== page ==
Wau Bulan
Danny Stock
GDS students’ voices soared like Malaysian Wau Bulan (moon kites) through the vaulted nave of Washington National Cathedral as they performed to a packed house during the Independent School Treble Choral Festival.

It was a performance to remember—a performance, one could say, that was 14 years in the making. (You will find a link to the performance video at the end of this story.)

When Georgetown Day School Lower/Middle School choral teacher Keith Hudspeth met Laura Petersen, his counterpart at St. Patrick’s Episcopal Day School, while taking their level one Orff Certification in 2005, they began a fruitful collaboration that has culminated in what Keith described as “a personal highlight of my teaching career.”

This week, students in 4th through 6th grades from GDS joined into a massed 100+ chorus with students from St. Patrick’s. When introducing the piece during the evening performance, GDS 6th grader Bijan said, “After learning ‘Wau Bulan’ at their National Music Conference in November, [Keith and Laura] knew they had to work together on this unique piece.”

Earlier that day, GDS was honored to play host to representatives of the Embassy of Malaysia. Keith had contacted the embassy as part of his intentional efforts to ensure authentic cultural representations and extend learning experiences beyond a single song. Deputy chief of mission Ms. Murni Abdul Hamid and first secretary at the embassy Ms. Madonna John enthusiastically provided students with a deeper understanding of the cultural significance of this national symbol. They presented some basic geography, language, and cultural traditions before speaking in detail about Malaysian kite competitions. Steering kites above the bright green rice paddies of the Malaysian islands, competitors are judged on the artistic qualities of their colorful kites as well as how the kites perform in the air. Notably, it is said that a good kite produces a forceful humming sound during the launch of its bamboo frame.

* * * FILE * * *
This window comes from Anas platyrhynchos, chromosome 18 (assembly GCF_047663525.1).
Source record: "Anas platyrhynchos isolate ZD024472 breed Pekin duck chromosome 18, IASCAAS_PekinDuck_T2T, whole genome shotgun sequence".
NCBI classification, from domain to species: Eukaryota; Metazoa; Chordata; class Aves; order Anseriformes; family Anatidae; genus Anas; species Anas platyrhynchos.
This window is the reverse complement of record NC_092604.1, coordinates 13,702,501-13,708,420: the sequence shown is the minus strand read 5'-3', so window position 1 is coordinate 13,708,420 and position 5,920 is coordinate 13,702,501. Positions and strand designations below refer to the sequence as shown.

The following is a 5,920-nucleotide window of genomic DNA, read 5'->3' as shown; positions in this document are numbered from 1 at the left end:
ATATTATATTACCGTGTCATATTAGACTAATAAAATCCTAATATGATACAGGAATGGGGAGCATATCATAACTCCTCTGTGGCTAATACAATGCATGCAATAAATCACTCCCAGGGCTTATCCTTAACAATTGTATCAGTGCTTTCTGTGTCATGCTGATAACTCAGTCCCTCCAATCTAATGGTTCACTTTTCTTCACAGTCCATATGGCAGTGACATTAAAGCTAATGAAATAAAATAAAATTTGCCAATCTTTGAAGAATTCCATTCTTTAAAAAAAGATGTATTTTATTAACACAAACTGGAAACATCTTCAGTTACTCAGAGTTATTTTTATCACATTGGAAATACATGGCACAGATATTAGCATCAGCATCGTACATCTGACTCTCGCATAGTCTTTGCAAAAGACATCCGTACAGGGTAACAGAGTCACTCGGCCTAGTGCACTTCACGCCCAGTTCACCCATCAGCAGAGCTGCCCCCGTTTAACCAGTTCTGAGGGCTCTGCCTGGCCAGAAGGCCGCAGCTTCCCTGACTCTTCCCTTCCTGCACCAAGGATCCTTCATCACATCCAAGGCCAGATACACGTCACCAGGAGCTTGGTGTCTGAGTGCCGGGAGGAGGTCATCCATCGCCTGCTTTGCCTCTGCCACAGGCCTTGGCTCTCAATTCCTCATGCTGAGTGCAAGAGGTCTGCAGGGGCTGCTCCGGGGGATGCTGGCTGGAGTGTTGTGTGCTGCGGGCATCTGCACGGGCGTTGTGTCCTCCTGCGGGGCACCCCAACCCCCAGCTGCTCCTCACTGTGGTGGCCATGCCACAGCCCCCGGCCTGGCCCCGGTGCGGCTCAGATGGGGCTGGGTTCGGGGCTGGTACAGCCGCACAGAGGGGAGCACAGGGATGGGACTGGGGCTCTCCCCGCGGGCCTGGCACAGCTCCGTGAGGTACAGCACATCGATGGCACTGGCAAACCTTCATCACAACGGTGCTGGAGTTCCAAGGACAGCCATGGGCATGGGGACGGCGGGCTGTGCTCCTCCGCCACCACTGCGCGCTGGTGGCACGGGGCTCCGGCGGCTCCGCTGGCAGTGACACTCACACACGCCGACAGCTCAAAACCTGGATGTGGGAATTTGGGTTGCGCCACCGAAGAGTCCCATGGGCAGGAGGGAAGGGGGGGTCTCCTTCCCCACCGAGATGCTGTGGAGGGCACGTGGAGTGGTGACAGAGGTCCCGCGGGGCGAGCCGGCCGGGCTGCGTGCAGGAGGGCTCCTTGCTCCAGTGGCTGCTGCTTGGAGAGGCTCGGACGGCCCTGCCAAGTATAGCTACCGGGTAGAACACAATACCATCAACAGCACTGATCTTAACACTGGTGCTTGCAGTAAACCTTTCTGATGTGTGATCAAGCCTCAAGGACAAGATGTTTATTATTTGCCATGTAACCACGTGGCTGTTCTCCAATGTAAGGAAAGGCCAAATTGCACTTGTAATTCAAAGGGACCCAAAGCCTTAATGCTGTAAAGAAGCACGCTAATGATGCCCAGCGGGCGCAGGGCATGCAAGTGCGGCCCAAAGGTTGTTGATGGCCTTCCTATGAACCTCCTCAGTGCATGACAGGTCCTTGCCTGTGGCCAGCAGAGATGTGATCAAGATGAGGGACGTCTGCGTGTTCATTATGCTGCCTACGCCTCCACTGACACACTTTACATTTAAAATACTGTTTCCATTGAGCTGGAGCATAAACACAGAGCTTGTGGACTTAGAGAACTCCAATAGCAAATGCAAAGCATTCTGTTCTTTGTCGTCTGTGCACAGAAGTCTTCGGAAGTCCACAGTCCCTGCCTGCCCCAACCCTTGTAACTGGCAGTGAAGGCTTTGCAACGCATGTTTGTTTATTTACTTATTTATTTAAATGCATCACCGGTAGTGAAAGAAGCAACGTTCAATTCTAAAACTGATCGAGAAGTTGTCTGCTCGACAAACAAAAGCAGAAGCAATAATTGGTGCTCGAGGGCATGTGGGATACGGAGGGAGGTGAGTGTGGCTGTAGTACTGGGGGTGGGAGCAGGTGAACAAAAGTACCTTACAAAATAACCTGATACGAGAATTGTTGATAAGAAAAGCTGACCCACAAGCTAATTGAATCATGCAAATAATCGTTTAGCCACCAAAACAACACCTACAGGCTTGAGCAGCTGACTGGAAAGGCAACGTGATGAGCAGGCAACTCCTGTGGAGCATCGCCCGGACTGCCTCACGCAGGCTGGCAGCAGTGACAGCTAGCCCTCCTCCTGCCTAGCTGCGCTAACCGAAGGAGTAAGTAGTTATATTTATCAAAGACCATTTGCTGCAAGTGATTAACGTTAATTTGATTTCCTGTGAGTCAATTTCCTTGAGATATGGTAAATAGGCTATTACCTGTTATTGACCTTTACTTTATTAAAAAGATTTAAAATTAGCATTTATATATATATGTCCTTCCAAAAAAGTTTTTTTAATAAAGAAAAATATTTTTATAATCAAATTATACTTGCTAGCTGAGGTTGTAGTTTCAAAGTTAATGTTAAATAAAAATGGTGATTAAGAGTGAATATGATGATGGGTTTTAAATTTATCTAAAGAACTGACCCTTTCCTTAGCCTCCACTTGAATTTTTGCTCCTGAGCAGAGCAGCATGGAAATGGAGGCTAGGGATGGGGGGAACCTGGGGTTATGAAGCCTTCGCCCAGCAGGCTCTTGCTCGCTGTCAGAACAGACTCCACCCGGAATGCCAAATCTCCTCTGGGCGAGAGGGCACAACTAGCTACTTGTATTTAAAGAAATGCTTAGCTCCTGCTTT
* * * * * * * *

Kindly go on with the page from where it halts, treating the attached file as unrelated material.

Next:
As the piece began in the cathedral, students sent their own forceful humming sound over the audience, representative of a good kite launching. The bright timbre of a kompang, a traditional Malay drum on loan from the embassy, joined into the clapping and harmonizing of the children on the risers. To the delight of the audience—just half a minute into the piece—the 100+ students slowly settled into seated positions on the risers and floor, in the cross-legged tradition of the folk song.

In rising crescendos and with arms swooping in a seated dance, the students transported us beyond the cold hall. Watching and listening to the bright, colorful individuality of the GDS students amidst the green field of the St. Patrick’s children—like so many wau dancing above the waving green grasses of a Malaysian rice paddy—we were truly moved.

Congratulations to Keith, Laura, and all the students for their beautiful performance. Thanks also to the representatives of the Embassy of Malaysia for their partnership and for attending the performance. Finally, to the many parents, teachers, and GDS leadership in attendance—wow! Or perhaps we should say, “Wau!”

"Wau Bulan" was arranged by Tracy Wong
The GDS students also performed a “Sound of Music Medley” arranged by our own Keith Hudspeth.

Staff writer Danny Stock tells the stories of teaching, learning, competing, creating, and performing at Georgetown Day School. He is a former GDS second grade teacher and current parent.
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Group of three people in a church pew posing for a group photo.

Deputy chief of mission at the Embassy of Malaysia, Ms. Murni Abdul Hamid (center) attended the cathedral performance.

Group of students seated with a map of Malaysia and a multicolored kite.

Keith Hudspeth, deputy chief of mission Ms. Murni Abdul Hamid, and treble chorus singers during her rehearsal visit

Adult sitting in the middle of a group of students who are also holding a colorful kite.

Ms. Madonna John from the Embassy of Malaysia during their rehearsal visit with treble chorus